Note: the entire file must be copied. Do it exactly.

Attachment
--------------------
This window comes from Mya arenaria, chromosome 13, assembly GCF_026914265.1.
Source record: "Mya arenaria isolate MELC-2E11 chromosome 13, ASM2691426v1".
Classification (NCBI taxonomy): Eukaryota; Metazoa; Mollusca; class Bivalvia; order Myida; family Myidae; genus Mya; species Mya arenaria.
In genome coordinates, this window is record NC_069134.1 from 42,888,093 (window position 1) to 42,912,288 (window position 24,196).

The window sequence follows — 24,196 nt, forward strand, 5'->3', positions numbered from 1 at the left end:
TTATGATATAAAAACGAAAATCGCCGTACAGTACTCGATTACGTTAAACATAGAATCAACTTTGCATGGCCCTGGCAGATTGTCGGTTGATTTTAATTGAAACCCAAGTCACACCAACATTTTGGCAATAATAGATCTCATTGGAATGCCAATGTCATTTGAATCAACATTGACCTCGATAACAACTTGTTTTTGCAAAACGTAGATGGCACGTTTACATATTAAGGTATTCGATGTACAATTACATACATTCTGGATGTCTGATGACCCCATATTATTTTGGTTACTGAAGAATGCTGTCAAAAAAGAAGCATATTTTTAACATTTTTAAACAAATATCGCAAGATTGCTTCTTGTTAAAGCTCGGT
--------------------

This window comes from Mya arenaria, chromosome 13, assembly GCF_026914265.1.
Source record: "Mya arenaria isolate MELC-2E11 chromosome 13, ASM2691426v1".
Classification (NCBI taxonomy): Eukaryota; Metazoa; Mollusca; class Bivalvia; order Myida; family Myidae; genus Mya; species Mya arenaria.
In genome coordinates, this window is record NC_069134.1 from 42,888,093 (window position 1) to 42,912,288 (window position 24,196).

The window sequence follows — 24,196 nt, forward strand, 5'->3', positions numbered from 1 at the left end:
TTATGATATAAAAACGAAAATCGCCGTACAGTACTCGATTACGTTAAACATAGAATCAACTTTGCATGGCCCTGGCAGATTGTCGGTTGATTTTAATTGAAACCCAAGTCACACCAACATTTTGGCAATAATAGATCTCATTGGAATGCCAATGTCATTTGAATCAACATTGACCTCGATAACAACTTGTTTTTGCAAAACGTAGATGGCACGTTTACATATTAAGGTATTCGATGTACAATTACATACATTCTGGATGTCTGATGACCCCATATTATTTTGGTTACTGAAGAATGCTGTCAAAAAAGAAGCATATTTTTAACATTTTTAAACAAATATCGCAAGATTGCTTCTTGTTAAAGCTCGGT